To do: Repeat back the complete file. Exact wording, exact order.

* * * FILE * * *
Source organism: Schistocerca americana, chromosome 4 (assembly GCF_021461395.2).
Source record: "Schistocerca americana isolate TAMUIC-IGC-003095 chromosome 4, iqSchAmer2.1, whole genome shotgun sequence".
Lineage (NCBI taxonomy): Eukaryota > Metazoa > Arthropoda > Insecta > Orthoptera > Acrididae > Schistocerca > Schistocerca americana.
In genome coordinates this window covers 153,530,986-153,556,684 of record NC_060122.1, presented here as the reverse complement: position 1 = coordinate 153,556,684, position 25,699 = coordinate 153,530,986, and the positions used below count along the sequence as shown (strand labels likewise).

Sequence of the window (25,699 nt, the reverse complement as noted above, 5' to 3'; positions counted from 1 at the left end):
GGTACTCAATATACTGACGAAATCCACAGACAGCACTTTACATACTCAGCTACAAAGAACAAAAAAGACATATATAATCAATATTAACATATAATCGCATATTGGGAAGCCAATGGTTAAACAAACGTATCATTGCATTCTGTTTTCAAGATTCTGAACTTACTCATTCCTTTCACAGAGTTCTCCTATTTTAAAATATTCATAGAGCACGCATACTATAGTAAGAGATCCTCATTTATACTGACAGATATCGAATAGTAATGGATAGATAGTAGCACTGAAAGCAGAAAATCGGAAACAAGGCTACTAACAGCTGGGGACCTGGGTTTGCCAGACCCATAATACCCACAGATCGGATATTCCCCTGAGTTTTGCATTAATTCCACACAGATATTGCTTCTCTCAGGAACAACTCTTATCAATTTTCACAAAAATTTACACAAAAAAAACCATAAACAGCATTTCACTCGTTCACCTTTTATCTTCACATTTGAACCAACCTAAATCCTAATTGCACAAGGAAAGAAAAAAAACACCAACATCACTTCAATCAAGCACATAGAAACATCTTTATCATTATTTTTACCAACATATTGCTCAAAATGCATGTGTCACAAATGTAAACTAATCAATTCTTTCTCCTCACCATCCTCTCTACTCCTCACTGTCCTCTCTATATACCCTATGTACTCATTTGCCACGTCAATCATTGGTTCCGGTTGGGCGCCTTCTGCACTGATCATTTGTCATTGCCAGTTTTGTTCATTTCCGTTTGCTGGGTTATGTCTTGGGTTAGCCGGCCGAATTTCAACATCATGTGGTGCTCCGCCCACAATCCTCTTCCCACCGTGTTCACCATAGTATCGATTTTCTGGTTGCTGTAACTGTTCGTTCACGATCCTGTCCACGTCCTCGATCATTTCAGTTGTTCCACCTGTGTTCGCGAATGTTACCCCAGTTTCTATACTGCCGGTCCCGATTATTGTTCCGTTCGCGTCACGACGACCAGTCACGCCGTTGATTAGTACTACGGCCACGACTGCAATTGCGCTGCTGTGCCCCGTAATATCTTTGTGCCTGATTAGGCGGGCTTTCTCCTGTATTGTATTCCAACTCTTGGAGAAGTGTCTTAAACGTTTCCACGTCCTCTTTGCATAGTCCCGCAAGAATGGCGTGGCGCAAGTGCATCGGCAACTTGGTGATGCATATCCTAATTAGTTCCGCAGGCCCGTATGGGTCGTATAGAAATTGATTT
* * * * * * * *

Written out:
Source organism: Schistocerca americana, chromosome 4 (assembly GCF_021461395.2).
Source record: "Schistocerca americana isolate TAMUIC-IGC-003095 chromosome 4, iqSchAmer2.1, whole genome shotgun sequence".
Lineage (NCBI taxonomy): Eukaryota > Metazoa > Arthropoda > Insecta > Orthoptera > Acrididae > Schistocerca > Schistocerca americana.
In genome coordinates this window covers 153,530,986-153,556,684 of record NC_060122.1, presented here as the reverse complement: position 1 = coordinate 153,556,684, position 25,699 = coordinate 153,530,986, and the positions used below count along the sequence as shown (strand labels likewise).

Sequence of the window (25,699 nt, the reverse complement as noted above, 5' to 3'; positions counted from 1 at the left end):
GGTACTCAATATACTGACGAAATCCACAGACAGCACTTTACATACTCAGCTACAAAGAACAAAAAAGACATATATAATCAATATTAACATATAATCGCATATTGGGAAGCCAATGGTTAAACAAACGTATCATTGCATTCTGTTTTCAAGATTCTGAACTTACTCATTCCTTTCACAGAGTTCTCCTATTTTAAAATATTCATAGAGCACGCATACTATAGTAAGAGATCCTCATTTATACTGACAGATATCGAATAGTAATGGATAGATAGTAGCACTGAAAGCAGAAAATCGGAAACAAGGCTACTAACAGCTGGGGACCTGGGTTTGCCAGACCCATAATACCCACAGATCGGATATTCCCCTGAGTTTTGCATTAATTCCACACAGATATTGCTTCTCTCAGGAACAACTCTTATCAATTTTCACAAAAATTTACACAAAAAAAACCATAAACAGCATTTCACTCGTTCACCTTTTATCTTCACATTTGAACCAACCTAAATCCTAATTGCACAAGGAAAGAAAAAAAACACCAACATCACTTCAATCAAGCACATAGAAACATCTTTATCATTATTTTTACCAACATATTGCTCAAAATGCATGTGTCACAAATGTAAACTAATCAATTCTTTCTCCTCACCATCCTCTCTACTCCTCACTGTCCTCTCTATATACCCTATGTACTCATTTGCCACGTCAATCATTGGTTCCGGTTGGGCGCCTTCTGCACTGATCATTTGTCATTGCCAGTTTTGTTCATTTCCGTTTGCTGGGTTATGTCTTGGGTTAGCCGGCCGAATTTCAACATCATGTGGTGCTCCGCCCACAATCCTCTTCCCACCGTGTTCACCATAGTATCGATTTTCTGGTTGCTGTAACTGTTCGTTCACGATCCTGTCCACGTCCTCGATCATTTCAGTTGTTCCACCTGTGTTCGCGAATGTTACCCCAGTTTCTATACTGCCGGTCCCGATTATTGTTCCGTTCGCGTCACGACGACCAGTCACGCCGTTGATTAGTACTACGGCCACGACTGCAATTGCGCTGCTGTGCCCCGTAATATCTTTGTGCCTGATTAGGCGGGCTTTCTCCTGTATTGTATTCCAACTCTTGGAGAAGTGTCTTAAACGTTTCCACGTCCTCTTTGCATAGTCCCGCAAGAATGGCGTGGCGCAAGTGCATCGGCAACTTGGTGATGCATATCCTAATTAGTTCCGCAGGCCCGTATGGGTCGTATAGAAATTGATTT